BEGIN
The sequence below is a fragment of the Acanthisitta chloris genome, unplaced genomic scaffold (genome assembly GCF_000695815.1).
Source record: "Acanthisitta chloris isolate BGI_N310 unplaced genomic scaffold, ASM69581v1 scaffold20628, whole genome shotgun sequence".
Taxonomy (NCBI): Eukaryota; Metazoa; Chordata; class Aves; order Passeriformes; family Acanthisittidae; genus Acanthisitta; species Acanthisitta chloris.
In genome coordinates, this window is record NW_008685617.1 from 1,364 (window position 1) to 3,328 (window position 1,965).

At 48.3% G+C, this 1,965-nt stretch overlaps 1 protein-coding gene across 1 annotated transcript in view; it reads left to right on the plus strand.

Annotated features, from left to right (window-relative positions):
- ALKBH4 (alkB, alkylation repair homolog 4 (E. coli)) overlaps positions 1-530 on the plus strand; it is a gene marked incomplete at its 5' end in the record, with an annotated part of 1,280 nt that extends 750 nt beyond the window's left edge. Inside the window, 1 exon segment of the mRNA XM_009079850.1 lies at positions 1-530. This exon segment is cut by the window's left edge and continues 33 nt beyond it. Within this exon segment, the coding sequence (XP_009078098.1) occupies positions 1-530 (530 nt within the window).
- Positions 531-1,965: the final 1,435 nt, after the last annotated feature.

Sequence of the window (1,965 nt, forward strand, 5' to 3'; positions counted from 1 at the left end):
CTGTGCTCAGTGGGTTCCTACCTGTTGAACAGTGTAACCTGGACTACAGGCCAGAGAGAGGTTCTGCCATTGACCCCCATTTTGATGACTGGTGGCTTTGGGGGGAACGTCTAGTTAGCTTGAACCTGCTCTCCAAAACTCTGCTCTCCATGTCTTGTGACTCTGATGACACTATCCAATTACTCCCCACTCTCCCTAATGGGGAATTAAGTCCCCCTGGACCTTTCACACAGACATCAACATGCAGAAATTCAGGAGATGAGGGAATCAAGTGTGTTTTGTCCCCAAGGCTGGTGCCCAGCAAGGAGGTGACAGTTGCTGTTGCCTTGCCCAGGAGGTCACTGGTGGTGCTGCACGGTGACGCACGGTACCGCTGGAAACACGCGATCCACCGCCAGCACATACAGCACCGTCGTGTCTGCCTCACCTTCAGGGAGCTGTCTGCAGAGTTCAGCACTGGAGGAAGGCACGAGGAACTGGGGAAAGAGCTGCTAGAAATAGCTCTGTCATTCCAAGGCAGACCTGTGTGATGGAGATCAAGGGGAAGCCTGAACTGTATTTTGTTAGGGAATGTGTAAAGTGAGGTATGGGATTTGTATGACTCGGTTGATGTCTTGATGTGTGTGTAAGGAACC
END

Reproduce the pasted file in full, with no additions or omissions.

The sequence below is a fragment of the Acanthisitta chloris genome, unplaced genomic scaffold (genome assembly GCF_000695815.1).
Source record: "Acanthisitta chloris isolate BGI_N310 unplaced genomic scaffold, ASM69581v1 scaffold20628, whole genome shotgun sequence".
Taxonomy (NCBI): Eukaryota; Metazoa; Chordata; class Aves; order Passeriformes; family Acanthisittidae; genus Acanthisitta; species Acanthisitta chloris.
In genome coordinates, this window is record NW_008685617.1 from 1,364 (window position 1) to 3,328 (window position 1,965).

At 48.3% G+C, this 1,965-nt stretch overlaps 1 protein-coding gene across 1 annotated transcript in view; it reads left to right on the plus strand.

Annotated features, from left to right (window-relative positions):
- ALKBH4 (alkB, alkylation repair homolog 4 (E. coli)) overlaps positions 1-530 on the plus strand; it is a gene marked incomplete at its 5' end in the record, with an annotated part of 1,280 nt that extends 750 nt beyond the window's left edge. Inside the window, 1 exon segment of the mRNA XM_009079850.1 lies at positions 1-530. This exon segment is cut by the window's left edge and continues 33 nt beyond it. Within this exon segment, the coding sequence (XP_009078098.1) occupies positions 1-530 (530 nt within the window).
- Positions 531-1,965: the final 1,435 nt, after the last annotated feature.

Sequence of the window (1,965 nt, forward strand, 5' to 3'; positions counted from 1 at the left end):
CTGTGCTCAGTGGGTTCCTACCTGTTGAACAGTGTAACCTGGACTACAGGCCAGAGAGAGGTTCTGCCATTGACCCCCATTTTGATGACTGGTGGCTTTGGGGGGAACGTCTAGTTAGCTTGAACCTGCTCTCCAAAACTCTGCTCTCCATGTCTTGTGACTCTGATGACACTATCCAATTACTCCCCACTCTCCCTAATGGGGAATTAAGTCCCCCTGGACCTTTCACACAGACATCAACATGCAGAAATTCAGGAGATGAGGGAATCAAGTGTGTTTTGTCCCCAAGGCTGGTGCCCAGCAAGGAGGTGACAGTTGCTGTTGCCTTGCCCAGGAGGTCACTGGTGGTGCTGCACGGTGACGCACGGTACCGCTGGAAACACGCGATCCACCGCCAGCACATACAGCACCGTCGTGTCTGCCTCACCTTCAGGGAGCTGTCTGCAGAGTTCAGCACTGGAGGAAGGCACGAGGAACTGGGGAAAGAGCTGCTAGAAATAGCTCTGTCATTCCAAGGCAGACCTGTGTGATGGAGATCAAGGGGAAGCCTGAACTGTATTTTGTTAGGGAATGTGTAAAGTGAGGTATGGGATTTGTATGACTCGGTTGATGTCTTGATGTGTGTGTAAGGAACC